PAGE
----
IT Master Planning Plays an Emerging Role

The rapid pace of change occurring in the world of information technology (IT) is causing a revolution of sorts for airport planners. Historically, airport master plans provide a 20-year roadmap, identifying potential areas for development, protection, and other airfield needs. Enter IT, which is impacting everything from meeting new customer needs and expectations to facilitating the businesses of stakeholders.

Two central players in this discussion are Faith Varwig, principal with St. Louis-based Faith Group, LLC and Tom Strange, CEO of The Solution Design Group, Inc., based in Orlando. The two often team on airport planning projects, and are leaders in the concept of IT master planning.

Central to this discussion is the question: Is this a matter of incorporating IT into the master planning process, or bringing master planning to the IT world? Comments Varwig, “That is a good question; the definition has changed dramatically in the past ten years. In general, IT master plans address the evaluation of current business processes in place at airports and a determination of how technology can support or advance those business processes to make the airport more efficient, at lower cost, or provide a higher level of passenger service.”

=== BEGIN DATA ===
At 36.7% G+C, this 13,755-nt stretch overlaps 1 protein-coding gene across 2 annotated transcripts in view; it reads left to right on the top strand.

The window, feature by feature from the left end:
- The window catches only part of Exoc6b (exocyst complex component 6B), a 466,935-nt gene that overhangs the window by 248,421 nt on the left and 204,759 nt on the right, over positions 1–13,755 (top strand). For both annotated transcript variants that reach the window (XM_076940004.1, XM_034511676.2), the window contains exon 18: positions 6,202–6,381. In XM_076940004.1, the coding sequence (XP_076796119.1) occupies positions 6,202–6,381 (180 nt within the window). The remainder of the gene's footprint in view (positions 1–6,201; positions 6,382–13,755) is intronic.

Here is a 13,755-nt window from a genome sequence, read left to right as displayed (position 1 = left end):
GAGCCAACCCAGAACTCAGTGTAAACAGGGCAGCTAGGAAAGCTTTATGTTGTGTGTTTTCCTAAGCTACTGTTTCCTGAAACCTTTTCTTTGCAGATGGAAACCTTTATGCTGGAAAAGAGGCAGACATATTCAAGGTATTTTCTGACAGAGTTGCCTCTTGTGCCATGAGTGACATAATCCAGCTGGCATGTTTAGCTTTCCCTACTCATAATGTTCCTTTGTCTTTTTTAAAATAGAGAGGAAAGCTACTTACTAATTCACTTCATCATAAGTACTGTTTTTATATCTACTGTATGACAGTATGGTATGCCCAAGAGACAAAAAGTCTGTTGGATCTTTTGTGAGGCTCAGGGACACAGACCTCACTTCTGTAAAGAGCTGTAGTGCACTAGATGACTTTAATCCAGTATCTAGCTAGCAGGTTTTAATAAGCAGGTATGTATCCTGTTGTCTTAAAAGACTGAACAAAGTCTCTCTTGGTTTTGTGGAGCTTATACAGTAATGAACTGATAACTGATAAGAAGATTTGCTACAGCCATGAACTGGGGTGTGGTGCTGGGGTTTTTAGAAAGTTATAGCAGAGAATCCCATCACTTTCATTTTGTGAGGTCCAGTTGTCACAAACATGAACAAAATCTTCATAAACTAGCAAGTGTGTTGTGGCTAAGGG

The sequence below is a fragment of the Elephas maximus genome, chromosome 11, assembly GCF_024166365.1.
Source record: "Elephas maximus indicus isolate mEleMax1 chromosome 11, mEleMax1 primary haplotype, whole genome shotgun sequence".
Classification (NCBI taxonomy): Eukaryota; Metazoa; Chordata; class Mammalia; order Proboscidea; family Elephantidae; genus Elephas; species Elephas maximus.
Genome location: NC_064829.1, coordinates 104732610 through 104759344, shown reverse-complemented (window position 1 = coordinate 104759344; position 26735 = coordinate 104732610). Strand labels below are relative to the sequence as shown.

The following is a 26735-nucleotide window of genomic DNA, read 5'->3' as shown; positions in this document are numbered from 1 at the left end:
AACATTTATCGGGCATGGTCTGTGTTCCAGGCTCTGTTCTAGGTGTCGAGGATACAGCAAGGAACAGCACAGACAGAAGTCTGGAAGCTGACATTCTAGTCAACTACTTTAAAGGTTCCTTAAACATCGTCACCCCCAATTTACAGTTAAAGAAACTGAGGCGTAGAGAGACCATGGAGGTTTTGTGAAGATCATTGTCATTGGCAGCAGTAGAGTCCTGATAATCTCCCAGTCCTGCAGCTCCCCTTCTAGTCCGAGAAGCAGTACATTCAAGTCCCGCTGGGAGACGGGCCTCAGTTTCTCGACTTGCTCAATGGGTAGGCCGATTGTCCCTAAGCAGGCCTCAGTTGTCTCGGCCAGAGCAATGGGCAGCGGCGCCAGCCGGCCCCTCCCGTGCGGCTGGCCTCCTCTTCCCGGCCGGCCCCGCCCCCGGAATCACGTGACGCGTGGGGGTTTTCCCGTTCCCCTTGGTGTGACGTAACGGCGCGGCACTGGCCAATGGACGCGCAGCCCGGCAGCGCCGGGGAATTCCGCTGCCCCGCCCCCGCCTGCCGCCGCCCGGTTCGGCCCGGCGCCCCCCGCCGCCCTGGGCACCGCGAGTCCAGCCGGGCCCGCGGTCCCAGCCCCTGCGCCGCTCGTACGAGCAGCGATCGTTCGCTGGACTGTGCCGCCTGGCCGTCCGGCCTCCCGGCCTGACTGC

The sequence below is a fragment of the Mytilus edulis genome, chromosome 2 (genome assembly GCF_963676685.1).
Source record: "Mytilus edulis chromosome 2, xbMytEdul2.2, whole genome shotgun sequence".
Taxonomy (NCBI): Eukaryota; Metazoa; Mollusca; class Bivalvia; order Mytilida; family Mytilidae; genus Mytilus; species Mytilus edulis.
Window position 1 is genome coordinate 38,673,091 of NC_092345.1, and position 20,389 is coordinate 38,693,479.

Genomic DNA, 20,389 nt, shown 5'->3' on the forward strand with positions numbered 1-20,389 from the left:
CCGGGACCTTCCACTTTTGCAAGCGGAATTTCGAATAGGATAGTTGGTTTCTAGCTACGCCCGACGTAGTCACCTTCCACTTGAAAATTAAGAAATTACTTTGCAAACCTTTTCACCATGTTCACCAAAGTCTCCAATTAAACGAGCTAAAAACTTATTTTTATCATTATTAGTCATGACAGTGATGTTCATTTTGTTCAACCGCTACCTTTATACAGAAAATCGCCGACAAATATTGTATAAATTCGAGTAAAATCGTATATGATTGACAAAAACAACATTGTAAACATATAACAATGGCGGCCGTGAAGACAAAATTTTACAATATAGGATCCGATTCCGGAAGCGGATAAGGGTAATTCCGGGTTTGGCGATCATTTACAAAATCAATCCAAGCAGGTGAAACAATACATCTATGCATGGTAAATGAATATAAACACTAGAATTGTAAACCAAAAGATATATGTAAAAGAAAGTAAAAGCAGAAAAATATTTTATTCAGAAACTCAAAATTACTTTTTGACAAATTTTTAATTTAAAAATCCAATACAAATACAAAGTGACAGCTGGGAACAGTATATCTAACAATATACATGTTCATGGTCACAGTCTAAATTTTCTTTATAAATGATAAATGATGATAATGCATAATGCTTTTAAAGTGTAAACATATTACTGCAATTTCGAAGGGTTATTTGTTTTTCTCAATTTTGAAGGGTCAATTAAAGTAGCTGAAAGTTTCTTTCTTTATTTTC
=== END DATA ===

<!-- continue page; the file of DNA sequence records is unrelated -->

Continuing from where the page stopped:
Says Strange, “I guess it could be both. Airports traditionally, in the master planning process, think very hard about bricks and mortar, but not necessarily the IT systems needed to support the operation as part of the master planning process. We and others advocate IT master planning become an integral part of the master plan for an airport.